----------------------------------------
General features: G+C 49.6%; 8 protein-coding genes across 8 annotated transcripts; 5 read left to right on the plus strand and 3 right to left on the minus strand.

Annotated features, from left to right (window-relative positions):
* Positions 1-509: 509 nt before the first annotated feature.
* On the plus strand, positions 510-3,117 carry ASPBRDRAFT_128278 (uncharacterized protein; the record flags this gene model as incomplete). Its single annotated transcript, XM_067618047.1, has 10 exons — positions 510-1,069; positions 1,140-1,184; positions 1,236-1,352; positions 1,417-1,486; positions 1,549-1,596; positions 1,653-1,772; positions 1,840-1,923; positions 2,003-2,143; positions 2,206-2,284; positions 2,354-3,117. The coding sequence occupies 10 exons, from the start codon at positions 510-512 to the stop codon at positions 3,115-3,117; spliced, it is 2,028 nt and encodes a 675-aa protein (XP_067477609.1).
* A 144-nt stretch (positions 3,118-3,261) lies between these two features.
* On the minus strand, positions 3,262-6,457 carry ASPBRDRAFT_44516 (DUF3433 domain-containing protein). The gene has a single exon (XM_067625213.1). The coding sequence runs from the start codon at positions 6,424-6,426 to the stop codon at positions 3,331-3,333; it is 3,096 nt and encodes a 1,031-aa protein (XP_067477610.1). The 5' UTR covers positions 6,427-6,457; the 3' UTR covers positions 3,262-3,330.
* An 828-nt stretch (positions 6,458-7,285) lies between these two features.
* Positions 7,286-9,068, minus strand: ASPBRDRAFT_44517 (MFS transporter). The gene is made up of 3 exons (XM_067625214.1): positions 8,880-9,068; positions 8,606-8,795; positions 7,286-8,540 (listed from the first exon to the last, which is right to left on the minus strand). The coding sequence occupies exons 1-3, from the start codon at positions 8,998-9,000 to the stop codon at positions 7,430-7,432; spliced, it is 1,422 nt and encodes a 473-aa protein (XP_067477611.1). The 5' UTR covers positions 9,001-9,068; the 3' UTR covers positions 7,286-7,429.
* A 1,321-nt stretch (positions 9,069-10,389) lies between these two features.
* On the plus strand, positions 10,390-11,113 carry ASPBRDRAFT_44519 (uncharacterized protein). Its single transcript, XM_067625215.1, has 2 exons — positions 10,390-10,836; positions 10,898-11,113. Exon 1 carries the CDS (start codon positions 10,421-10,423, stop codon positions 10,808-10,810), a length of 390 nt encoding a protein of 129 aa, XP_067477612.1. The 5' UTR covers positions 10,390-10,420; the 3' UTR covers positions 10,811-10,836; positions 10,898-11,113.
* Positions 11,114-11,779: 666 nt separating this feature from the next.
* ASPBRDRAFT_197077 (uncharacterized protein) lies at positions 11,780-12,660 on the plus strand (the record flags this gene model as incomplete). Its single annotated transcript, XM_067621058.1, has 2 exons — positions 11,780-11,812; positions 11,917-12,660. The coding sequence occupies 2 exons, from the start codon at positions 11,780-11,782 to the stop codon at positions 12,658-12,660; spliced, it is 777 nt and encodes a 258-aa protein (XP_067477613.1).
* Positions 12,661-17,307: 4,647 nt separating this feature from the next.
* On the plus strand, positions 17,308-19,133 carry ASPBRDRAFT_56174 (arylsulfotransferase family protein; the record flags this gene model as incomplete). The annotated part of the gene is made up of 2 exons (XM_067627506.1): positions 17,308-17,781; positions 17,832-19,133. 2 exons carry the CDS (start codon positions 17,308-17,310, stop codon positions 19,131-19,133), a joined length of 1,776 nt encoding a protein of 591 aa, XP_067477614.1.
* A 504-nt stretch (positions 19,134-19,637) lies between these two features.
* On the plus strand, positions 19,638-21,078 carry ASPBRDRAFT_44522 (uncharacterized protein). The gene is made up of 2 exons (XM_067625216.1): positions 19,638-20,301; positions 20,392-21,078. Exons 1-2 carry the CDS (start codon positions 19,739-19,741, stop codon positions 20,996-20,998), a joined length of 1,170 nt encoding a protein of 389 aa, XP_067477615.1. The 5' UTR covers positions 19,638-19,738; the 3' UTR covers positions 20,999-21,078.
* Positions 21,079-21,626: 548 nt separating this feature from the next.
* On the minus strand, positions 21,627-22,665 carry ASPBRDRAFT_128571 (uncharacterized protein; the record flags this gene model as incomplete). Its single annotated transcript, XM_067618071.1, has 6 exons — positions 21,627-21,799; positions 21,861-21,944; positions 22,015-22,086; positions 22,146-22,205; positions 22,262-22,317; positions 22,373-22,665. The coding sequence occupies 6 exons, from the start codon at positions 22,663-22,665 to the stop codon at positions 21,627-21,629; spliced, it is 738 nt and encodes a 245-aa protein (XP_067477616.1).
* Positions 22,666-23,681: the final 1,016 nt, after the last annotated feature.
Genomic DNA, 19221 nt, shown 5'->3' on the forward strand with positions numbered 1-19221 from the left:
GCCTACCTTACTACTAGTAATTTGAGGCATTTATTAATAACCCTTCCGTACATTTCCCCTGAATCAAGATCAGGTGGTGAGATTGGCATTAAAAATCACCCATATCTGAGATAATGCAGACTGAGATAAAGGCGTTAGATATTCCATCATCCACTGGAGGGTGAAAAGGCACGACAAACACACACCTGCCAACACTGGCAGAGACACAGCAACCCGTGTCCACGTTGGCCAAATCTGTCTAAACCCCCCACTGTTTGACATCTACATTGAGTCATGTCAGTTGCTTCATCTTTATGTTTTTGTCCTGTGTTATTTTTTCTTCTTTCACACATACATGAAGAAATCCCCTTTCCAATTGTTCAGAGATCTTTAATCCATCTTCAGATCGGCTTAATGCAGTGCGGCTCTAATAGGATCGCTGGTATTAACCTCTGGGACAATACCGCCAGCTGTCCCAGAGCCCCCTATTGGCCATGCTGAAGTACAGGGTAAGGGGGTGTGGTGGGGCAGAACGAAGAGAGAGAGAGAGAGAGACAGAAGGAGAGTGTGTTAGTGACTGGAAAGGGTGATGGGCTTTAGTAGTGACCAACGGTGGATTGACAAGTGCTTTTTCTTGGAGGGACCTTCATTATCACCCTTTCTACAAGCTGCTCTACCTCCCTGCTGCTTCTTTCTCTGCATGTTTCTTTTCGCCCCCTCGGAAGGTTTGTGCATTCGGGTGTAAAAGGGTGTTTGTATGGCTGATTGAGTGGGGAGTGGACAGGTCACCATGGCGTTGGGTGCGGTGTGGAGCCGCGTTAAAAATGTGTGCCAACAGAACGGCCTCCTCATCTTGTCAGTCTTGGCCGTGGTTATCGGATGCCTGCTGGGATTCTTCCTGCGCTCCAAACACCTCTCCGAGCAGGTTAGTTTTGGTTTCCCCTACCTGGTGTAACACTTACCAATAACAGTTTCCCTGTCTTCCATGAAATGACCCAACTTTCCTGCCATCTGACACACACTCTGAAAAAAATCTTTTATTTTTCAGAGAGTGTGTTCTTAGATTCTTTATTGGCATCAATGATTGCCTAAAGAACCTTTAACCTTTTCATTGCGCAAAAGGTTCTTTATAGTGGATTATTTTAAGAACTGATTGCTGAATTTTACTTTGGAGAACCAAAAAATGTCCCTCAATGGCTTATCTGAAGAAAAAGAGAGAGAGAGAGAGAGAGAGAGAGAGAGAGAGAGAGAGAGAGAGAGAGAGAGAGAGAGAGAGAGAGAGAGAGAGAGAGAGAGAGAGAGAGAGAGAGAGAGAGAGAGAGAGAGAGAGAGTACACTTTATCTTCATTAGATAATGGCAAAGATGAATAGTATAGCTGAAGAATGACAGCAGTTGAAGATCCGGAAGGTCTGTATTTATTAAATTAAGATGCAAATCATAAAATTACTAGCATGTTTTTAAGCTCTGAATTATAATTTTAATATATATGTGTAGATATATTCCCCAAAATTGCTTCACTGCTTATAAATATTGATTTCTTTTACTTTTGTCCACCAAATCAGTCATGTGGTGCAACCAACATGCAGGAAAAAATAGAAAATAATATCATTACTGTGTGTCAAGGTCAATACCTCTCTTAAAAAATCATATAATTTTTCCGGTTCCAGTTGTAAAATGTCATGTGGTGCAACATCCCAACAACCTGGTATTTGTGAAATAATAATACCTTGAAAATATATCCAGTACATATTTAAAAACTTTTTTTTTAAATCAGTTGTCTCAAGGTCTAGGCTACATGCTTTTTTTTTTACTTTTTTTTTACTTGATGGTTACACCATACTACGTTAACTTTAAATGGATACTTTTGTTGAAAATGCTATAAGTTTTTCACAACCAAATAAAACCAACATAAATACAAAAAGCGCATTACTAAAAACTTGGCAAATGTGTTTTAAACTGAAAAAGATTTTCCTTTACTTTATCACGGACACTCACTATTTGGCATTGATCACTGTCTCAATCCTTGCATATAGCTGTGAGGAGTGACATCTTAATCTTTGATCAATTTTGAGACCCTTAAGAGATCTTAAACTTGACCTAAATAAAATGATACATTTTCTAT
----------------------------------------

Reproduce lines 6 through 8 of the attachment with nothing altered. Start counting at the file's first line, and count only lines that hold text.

* On the minus strand, positions 3,262-6,457 carry ASPBRDRAFT_44516 (DUF3433 domain-containing protein). The gene has a single exon (XM_067625213.1). The coding sequence runs from the start codon at positions 6,424-6,426 to the stop codon at positions 3,331-3,333; it is 3,096 nt and encodes a 1,031-aa protein (XP_067477610.1). The 5' UTR covers positions 6,427-6,457; the 3' UTR covers positions 3,262-3,330.
* An 828-nt stretch (positions 6,458-7,285) lies between these two features.
* Positions 7,286-9,068, minus strand: ASPBRDRAFT_44517 (MFS transporter). The gene is made up of 3 exons (XM_067625214.1): positions 8,880-9,068; positions 8,606-8,795; positions 7,286-8,540 (listed from the first exon to the last, which is right to left on the minus strand). The coding sequence occupies exons 1-3, from the start codon at positions 8,998-9,000 to the stop codon at positions 7,430-7,432; spliced, it is 1,422 nt and encodes a 473-aa protein (XP_067477611.1). The 5' UTR covers positions 9,001-9,068; the 3' UTR covers positions 7,286-7,429.